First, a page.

Sunday, May 4, 2008

Well, the weekend...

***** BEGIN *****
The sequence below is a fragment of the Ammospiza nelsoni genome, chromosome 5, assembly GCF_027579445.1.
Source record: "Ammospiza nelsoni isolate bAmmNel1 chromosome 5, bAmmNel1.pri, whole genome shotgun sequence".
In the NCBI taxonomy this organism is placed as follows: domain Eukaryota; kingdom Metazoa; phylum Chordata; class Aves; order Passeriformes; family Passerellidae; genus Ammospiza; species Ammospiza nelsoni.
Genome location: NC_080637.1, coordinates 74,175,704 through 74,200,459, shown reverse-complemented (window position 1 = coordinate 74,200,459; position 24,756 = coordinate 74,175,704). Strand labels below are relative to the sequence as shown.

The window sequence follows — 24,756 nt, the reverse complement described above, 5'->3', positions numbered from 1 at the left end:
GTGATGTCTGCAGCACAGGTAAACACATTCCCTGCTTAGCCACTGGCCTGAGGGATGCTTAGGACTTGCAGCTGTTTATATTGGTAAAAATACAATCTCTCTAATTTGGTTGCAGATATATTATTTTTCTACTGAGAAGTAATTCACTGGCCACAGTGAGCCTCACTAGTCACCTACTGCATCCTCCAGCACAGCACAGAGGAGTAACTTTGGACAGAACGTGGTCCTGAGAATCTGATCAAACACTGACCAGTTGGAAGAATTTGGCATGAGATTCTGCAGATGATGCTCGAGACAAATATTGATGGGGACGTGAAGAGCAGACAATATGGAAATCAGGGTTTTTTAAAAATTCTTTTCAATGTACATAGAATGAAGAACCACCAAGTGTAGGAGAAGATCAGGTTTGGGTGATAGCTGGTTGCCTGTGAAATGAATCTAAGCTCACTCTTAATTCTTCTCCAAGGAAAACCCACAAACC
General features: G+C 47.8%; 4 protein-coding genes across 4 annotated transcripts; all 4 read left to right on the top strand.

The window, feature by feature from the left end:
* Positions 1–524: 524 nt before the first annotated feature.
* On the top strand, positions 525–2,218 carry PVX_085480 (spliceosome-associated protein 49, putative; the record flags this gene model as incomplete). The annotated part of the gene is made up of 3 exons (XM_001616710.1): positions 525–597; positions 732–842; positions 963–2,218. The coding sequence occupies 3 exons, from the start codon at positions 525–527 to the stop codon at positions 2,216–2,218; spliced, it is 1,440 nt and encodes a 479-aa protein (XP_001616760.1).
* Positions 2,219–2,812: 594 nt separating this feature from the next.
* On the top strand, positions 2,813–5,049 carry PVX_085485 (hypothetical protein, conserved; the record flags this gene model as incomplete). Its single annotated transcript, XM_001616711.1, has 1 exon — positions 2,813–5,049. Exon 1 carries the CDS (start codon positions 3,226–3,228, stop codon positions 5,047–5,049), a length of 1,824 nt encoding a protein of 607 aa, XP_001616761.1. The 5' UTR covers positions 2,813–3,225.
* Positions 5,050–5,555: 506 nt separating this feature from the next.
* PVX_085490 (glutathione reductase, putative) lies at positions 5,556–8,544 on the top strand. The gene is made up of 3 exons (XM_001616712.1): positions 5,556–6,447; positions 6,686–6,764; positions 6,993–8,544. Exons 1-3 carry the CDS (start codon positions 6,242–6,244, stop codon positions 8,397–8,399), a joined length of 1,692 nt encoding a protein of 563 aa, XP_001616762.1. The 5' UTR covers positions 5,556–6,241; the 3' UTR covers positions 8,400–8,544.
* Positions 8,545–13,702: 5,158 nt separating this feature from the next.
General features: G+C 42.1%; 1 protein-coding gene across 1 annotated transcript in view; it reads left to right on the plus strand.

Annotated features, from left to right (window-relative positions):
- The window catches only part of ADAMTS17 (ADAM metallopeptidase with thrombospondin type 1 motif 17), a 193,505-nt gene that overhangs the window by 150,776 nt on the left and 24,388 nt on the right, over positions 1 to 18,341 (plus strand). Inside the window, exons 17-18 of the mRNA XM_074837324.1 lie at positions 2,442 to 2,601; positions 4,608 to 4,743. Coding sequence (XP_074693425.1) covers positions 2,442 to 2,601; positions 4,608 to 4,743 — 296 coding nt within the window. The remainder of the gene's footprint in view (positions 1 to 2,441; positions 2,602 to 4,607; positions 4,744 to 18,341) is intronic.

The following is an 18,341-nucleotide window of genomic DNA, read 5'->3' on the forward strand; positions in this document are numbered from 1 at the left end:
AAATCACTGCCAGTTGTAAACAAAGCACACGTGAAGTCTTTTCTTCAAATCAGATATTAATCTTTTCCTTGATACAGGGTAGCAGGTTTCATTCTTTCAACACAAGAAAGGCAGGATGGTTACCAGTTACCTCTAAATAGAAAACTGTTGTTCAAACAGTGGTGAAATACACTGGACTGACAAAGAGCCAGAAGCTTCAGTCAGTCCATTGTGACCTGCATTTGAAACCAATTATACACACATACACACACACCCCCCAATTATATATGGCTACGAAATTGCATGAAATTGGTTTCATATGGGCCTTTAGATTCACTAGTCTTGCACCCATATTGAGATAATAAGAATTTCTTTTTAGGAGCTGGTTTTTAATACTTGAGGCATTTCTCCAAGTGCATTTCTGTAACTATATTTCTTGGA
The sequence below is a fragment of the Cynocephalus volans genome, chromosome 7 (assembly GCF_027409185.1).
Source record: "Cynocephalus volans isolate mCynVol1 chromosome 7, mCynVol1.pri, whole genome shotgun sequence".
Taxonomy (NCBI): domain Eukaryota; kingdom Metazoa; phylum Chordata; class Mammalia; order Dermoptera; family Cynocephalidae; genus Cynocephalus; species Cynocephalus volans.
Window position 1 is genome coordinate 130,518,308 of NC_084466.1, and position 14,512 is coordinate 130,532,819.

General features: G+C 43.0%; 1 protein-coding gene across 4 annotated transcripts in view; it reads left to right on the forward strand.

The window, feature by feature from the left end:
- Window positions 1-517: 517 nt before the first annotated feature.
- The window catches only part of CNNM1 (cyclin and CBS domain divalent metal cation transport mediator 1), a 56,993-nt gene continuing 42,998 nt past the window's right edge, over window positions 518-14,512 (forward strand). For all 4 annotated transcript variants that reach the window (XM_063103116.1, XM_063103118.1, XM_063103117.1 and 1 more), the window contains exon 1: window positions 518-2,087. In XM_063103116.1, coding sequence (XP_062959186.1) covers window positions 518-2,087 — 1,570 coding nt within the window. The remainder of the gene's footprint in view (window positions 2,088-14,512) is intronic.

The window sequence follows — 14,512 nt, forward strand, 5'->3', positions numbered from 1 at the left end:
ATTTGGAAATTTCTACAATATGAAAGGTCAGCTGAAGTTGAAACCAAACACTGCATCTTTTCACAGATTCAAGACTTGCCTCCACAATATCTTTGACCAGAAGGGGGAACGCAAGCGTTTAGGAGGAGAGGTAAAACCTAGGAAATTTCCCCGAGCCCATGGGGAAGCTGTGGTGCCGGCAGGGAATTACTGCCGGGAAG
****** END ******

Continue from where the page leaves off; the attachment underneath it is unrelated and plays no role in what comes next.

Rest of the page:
This past Friday, our band played at a place called The Rock & Roll Grill, an all-ages non-alcoholic club in the heart of Downtown. Gina (my lovely wife) had dropped me off at the place (actually, in the $10.00 parking lot at the end of the block) and I took out my equipment and shambled over. I'd met Mitch (our singer) at the door and proceeded to go in, and the doorman (whom I later found out was part-owner) stopped me and asked, as I attempted to simultaneously drag my bass amp, bass guitar, and gig bag into the 'venue' (more on that later) "Are you with a band?" I thought it was funny, actually. I chuckled a d told him, "Stifler's Mom", and Mitch corroborated my statement. So I went in (got my hand stamped, though maybe that occurred before I left to forage for food), took my equipment downstairs (with Mitch and his son Ian helping out), and surveyed the area. Yes, we were playing downstairs (The R&R G has 2 stages - upstairs and downstairs - and Stifler's Mom had the downstairs area). Let me give you a little more background on the type of gig this was. This was a benefit for a couple of organizations called Sick Gurlz and Sox Place, charities that help street kids. The name of the event itself was 'Punk's Alive', and was supposed to be an 8-band event, with an $8 cover charge, which I thought was going to charity...When I got there, I'd noticed that the cover charge was $10...not $8 as originally agreed upon, but $10. So we went downstairs with my stuff. Evidently, the place was an old speakeasy back in the good ol' days, w/the metal doors and everything. Evidently, the place hadn't been swept since the end of Prohibition. Evidently, the stage for the bands was 'constructed' that afternoon. More on that later. No, really.